A New Era Of Responsibility? The Conundrum That Is Barack Obama

By Jon Kraushar Communications Consultant

We're only a few days into Barack Obama's presidency and already the plans and people he is committing himself (and the country) to raise questions about the "new era of responsibility" he called for in his inaugural address.

How responsible is it for Obama to select Timothy Geithner as his treasury secretary -- one of the architects of a fiasco of money mismanagement and unaccountable federal bailouts whose cost is ballooning toward one trillion dollars?

[caption id="attachment_6013" align="aligncenter" width="300" caption="Treasury Secretary-designate Timothy Geithner delivers his opening statement on Capitol Hill in Washington, Wednesday, Jan. 21,2009, during his nomination hearing before the Senate Finance Committee. (AP Photo/Pablo Martinez Monsivais)"][/caption]

Obama wants to put Geithner, an admitted tax scofflaw, in charge of our tax system. How does this square with his inaugural pledge that, "...those of us who manage the public's dollars will be held to account--to spend wisely, reform bad habits, and do our business in the light of day"?

In his inaugural address, Obama also said:

"The state of the economy calls for action, bold and swift, and we will act--not only to create new jobs, but to lay a new foundation for growth."

Obama's economic stimulation plan is being compared to President Roosevelt's in the Depression. FDR, like Obama, maintained that government "make work" infrastructure projects would employ millions and grow the economy. However, in FDR's time, the nation only revived with the "jolt" of World War II, which revved up manufacturing and employed people both in and out of the military.

Furthermore, an analysis just released by the Congressional Budget Office forecasts a lag effect in Obama's stimulus plan. The CBO estimates that less than half of Obama's $355 billion plan for spending on highways, renewable energy and other government projects would make its way through the economy by 2011, thus hobbling Obama's attempt to jump start a recovery from the recession in anything close to the short term. There is considerable argument among economists and historians about whether FDR's efforts suffered from the same delays and, ultimately, if FDR's "make work" projects weren't half-baked compared to what private innovators and entrepreneurs could have produced. Should it be FDR or Ronald Reagan that Obama is emulating?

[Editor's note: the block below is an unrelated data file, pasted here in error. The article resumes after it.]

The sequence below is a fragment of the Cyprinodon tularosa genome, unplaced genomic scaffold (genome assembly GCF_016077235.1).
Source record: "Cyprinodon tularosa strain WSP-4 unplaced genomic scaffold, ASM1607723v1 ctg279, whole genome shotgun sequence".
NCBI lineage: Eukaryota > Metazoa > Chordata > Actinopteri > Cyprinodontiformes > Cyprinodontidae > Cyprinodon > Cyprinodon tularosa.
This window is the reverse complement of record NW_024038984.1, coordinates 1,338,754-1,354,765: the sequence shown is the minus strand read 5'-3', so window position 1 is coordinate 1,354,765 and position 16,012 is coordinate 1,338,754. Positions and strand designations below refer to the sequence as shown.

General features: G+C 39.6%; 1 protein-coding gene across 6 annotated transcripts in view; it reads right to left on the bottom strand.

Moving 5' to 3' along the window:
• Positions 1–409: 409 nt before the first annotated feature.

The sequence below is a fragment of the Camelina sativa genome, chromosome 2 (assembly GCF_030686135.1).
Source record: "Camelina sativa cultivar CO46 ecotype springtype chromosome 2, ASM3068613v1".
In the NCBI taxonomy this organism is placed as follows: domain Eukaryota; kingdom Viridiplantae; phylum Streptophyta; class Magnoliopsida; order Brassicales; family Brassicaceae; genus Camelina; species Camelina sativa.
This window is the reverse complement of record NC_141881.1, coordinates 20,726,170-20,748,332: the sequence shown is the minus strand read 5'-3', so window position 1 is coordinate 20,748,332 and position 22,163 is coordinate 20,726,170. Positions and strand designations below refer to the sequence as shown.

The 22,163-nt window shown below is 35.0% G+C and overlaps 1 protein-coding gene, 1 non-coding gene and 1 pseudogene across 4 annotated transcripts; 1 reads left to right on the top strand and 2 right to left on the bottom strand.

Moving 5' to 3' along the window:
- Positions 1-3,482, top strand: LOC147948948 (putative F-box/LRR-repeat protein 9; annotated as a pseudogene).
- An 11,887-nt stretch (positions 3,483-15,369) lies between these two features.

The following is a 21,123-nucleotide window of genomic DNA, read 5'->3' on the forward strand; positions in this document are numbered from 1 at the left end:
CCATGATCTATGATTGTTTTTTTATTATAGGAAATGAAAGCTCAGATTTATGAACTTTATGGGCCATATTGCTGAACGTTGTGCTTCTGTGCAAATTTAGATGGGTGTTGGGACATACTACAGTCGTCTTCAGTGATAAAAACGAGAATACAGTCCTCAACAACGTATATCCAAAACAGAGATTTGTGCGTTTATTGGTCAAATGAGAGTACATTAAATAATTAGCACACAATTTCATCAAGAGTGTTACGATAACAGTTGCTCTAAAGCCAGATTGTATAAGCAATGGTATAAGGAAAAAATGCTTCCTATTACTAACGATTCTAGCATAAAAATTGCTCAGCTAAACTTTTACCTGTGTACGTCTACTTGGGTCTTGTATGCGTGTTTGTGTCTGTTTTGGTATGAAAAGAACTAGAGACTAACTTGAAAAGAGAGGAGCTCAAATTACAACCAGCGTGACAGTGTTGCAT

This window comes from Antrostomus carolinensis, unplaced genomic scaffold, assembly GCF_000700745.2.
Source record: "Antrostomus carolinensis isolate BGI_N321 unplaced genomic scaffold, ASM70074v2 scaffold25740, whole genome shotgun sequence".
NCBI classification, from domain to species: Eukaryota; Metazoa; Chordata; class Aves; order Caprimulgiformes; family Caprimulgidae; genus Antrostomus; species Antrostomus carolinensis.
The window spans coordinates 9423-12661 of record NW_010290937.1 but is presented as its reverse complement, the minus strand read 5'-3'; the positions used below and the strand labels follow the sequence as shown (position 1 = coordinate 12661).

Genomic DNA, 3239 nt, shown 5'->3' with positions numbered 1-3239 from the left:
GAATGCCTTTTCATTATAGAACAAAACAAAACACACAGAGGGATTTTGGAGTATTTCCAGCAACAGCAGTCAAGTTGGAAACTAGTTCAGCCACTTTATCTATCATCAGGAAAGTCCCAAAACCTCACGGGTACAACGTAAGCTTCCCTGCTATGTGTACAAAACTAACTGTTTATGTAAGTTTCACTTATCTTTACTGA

In his inaugural address, Obama sure sounded like Reagan when he said:

"...it has been the risk-takers, the doers, the makers of things--some celebrated but more often men and women obscure in their labor, who have carried us up the long, rugged path towards prosperity and freedom."

Yet Obama's philosophy and plans call for the exact opposite--economic growth from the top down (government-directed) rather than from the bottom up (citizen-directed). I believe the economy and stock market would smartly rebound immediatelyif Obama stimulated business investment as well as consumer spending by deeply cutting capital gains, corporate and personal income taxes.

Regarding national safety and security, Obama has issued orders to close the U.S. prison at Guantanamo Bay and to overhaul tough interrogations and prosecutions of terror suspects. In his inaugural address, Obama said, "...we reject as false the choice between our safety and our ideals" and he is repeating that refrain during his first days in office. However, do Obama's executive orders reconcile safety and ideals without endangering our lives and our country? In that sense, is Obama being as naive as President Jimmy Carter--or is he just making a symbolic gesture to the left figuring he'll work out tough security arrangements later?

In his inaugural address, Obama said:

" ...we come to proclaim an end to the petty grievances and false promises, the recriminations and worn out dogmas, that for far too long have strangled our politics."

Yet the leaders of the Democratic majorities in both houses of Congress are grieving over any decrease in the dogmas they have promised in the form of legislation and regulation to benefit their favored special interest groups, including labor unions, lawyers and environmentalists. Will Obama resist or roll over?

That leaves us with two excerpts from Obama's inaugural address--both of which I like--but when we compare them to his initial actions as president, they still leave us with a nagging question about what kind of president Obama will really be:

"The question we ask today is not whether our government is too big or too small, but whether it works...

"Let it be said by our children's children that when we were tested...we did not turn back nor did we falter; and with eyes fixed on the horizon and God's grace upon us, we carried forth that great gift of freedom and delivered it safely to future generations."

The conundrum that is Barack Obama may be resolved when this quote attributed to Obama's political hero, Abraham Lincoln, gets resolved over time as it applies to our president: "You can fool some of the people all of the time, and all of the people some of the time, but you can not fool all of the people all of the time."

Communications consultant Jon Kraushar is at www.jonkraushar.net.

Communications consultant Jon Kraushar is at www.jonkraushar.net. He is a consultant to corporate and political leaders including Steve Forbes.